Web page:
”That’s not true…” began Columbine, but Rotbreath put his foot on the mousemaid’s head and forced it into the dirt.
”Now, let them die,” hissed the fox. He grabbed Columbine by the scruff of her neck and dragged her out of Great Hall onto the lawn. Others slammed the doors shut, while archers lit arrows on fire.
Realizing their purpose, Columbine struggled, and called out to Rotbreath, reminding him of his promise not to hurt anyone. The fox laughed and ordered the archers to fire. The foxes moved away, but Columbine could not bring herself to move, and she stared in wide-eyed horror as the Abbey building went up in flames with her friends inside. In the morning, as ashes fell and the last of the flames went out, she finally fell to her knees and a single tear found its way down her face and dripped silently into the dust.
Suddenly, she was surrounded by foxes again. “Still here, are ya?” snapped Rotbreath. “I’da thought you’d’ve been off long ‘go. No matter. Here’s yer liddle warrior.” He shoved Martin forward. “’E’s free. I’ve no use fer ‘im.”
Martin seemed not to see Columbine, or anyone else for that matter. He stumbled forward to the ruined Abbey building, a look of shock on his face. Rotbreath laughed. “Dey were all inside when it burned!” he called to him. “Dey’re all dead!”
The mouse fell to his knees, ignoring the heat of the ashes, and looked at the pain and death all around. Then he stood again, and looked over her shoulder at Columbine. Their eyes met, then Martin gave a strangled cry and ran to the dead body of Gonflet, a blade still clutched in his paws. With a final glance at what had once been his home, he flung himself down onto the blade. “No! Martin!” shouted Columbine, but too late.
She turned to Rotbreath, wanting to stab the fox through the heart, but she had no weapon. His enemy laughed, then signaled several other foxes. The maid was roughly turned around and forced to look upon all the destruction of what had once been her home. She heard behind her the ring of steel and Rotbreath’s voice.
”Know, traitor, that all this is your doing.”
Columbine came awake screaming. “Nnnnnooooo! Gonff! Martin! Bella! Abbess! Trimp! Gonflet! Nnnnnooooo!”
As the realization that it was only a dream sunk in, Columbine calmed down, trying to breath slower and deeper. She reached up and wiped the perspiration out of her eyes, just as the door burst open and Gonff ran in, followed by everybeast he had named (except Martin, of course) and then some.
“Columbine, are you alright?”
“What happened, Columbine?”
“Did you have a bad dream, Mummy?”
Columbine was still filled with the horror of the dream. “It was only a bad dream. Uhh, can I talk to Gonff in private for a while?”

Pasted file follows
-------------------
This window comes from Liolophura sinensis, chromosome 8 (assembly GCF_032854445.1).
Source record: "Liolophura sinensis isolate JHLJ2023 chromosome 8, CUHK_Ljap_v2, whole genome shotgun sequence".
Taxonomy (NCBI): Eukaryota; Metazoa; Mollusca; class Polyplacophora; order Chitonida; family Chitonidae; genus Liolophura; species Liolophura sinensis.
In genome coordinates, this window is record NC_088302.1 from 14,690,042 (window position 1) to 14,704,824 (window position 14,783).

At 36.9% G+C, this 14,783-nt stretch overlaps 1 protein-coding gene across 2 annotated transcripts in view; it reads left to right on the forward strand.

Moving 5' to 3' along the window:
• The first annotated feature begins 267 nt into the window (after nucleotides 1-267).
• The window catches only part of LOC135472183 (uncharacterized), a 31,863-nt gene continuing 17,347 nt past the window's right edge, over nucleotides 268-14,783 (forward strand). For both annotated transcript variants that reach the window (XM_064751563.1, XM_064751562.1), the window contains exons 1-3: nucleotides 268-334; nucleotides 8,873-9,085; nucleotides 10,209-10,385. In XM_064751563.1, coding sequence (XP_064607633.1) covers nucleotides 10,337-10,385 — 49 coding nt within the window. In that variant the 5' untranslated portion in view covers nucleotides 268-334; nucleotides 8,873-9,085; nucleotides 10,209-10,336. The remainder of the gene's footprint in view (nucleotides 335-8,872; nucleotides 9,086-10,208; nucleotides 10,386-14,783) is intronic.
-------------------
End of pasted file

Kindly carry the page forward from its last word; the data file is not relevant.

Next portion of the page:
Abbess Germaine nodded solemnly. “Yes, Columbine. Everybeast, out of the infirmary except Gonff, Martin, and Columbine, if that’s alright.”
“Well,” began Columbine awkwardly, “I-uhh-I-well, that’s one of the things I want to talk to Gonff about. Martin isn’t here.”
“Oh. Of course.”
When they were alone, Columbine looked at Gonff with a frightened look in her eyes for a long time. Finally, she began. “I don’t really know how to start, but… well, Martin’s being held hostage by a band of foxes who want me to betray Redwall.”
Here, Gonff interrupted. “Whoah. This is gonna take some explaining. Martin being held hostage? How did they capture him, how did they capture you, and…”
“All that’s irrelevant!” Columbine in her turn interrupted. “What matters is that they captured both of us, and threatened to do horrible things to Martin if I didn’t do what they said. They said they wouldn’t hurt anyone if they got in, but…”
Gonff was silent too. It was rather a lot to take in. Finally, he said, “But what?”
Columbine sighed. “But I just had a dream. I did what he asked, but everyone died. Even Martin.”
Gonff shook his head. “So, what do you plan to do?”
“He expects me to open the east wallgate to let him in at midnight tonight, after drugging everyone. If I don’t, he’ll kill Martin.”
“Wait, matey. I have an idea. I’m a prince of making plans, you know.”
Rotbreath waited, silently and carefully, for the stroke of midnight. As he waited impatiently, a thud sounded out in the night. The stroke of twelve was being beaten out on the hollow log. He pulled a tightly bound Martin up next to him and chuckled into his ear, “Yer liddle friend’ll be lettin’ us in shortly.”
Martin pulled away from the aptly-named fox and muttered something insulting to him around his gag. “Now, none of dat. We be goin’ in.”
At that moment, Columbine opened the door. Before the fox could enter, however, the mouse put his paw to her lips in a gesture of silence. “I think they suspect something,” she whispered. “They’ve been patrolling the grounds all day, so be careful. Also, there are a lot of young un’s sleeping in the orchard, so tread lightly. They wake up at the snap of a twig. And don’t go near the pond, there are some hedgehogs fishing on it. The kitchens are astutely to be avoided until 3:00, you’re doomed if you go near the belltower, stay away from the main gate, don’t go anywhere near the infirmary or dormitories, if you w…”